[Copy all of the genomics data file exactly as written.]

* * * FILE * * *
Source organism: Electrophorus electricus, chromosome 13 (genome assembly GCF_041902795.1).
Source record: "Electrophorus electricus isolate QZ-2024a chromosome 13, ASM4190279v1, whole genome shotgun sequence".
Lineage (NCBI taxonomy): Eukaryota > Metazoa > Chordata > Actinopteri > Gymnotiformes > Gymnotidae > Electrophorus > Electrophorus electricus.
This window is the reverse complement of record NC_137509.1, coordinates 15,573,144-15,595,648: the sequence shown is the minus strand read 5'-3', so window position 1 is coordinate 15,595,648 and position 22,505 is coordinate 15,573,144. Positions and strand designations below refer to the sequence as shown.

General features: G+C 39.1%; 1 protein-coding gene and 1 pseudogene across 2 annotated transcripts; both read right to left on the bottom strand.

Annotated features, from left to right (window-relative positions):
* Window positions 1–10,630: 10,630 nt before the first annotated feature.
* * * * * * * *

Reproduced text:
Source organism: Electrophorus electricus, chromosome 13 (genome assembly GCF_041902795.1).
Source record: "Electrophorus electricus isolate QZ-2024a chromosome 13, ASM4190279v1, whole genome shotgun sequence".
Lineage (NCBI taxonomy): Eukaryota > Metazoa > Chordata > Actinopteri > Gymnotiformes > Gymnotidae > Electrophorus > Electrophorus electricus.
This window is the reverse complement of record NC_137509.1, coordinates 15,573,144-15,595,648: the sequence shown is the minus strand read 5'-3', so window position 1 is coordinate 15,595,648 and position 22,505 is coordinate 15,573,144. Positions and strand designations below refer to the sequence as shown.

General features: G+C 39.1%; 1 protein-coding gene and 1 pseudogene across 2 annotated transcripts; both read right to left on the bottom strand.

Annotated features, from left to right (window-relative positions):
* Window positions 1–10,630: 10,630 nt before the first annotated feature.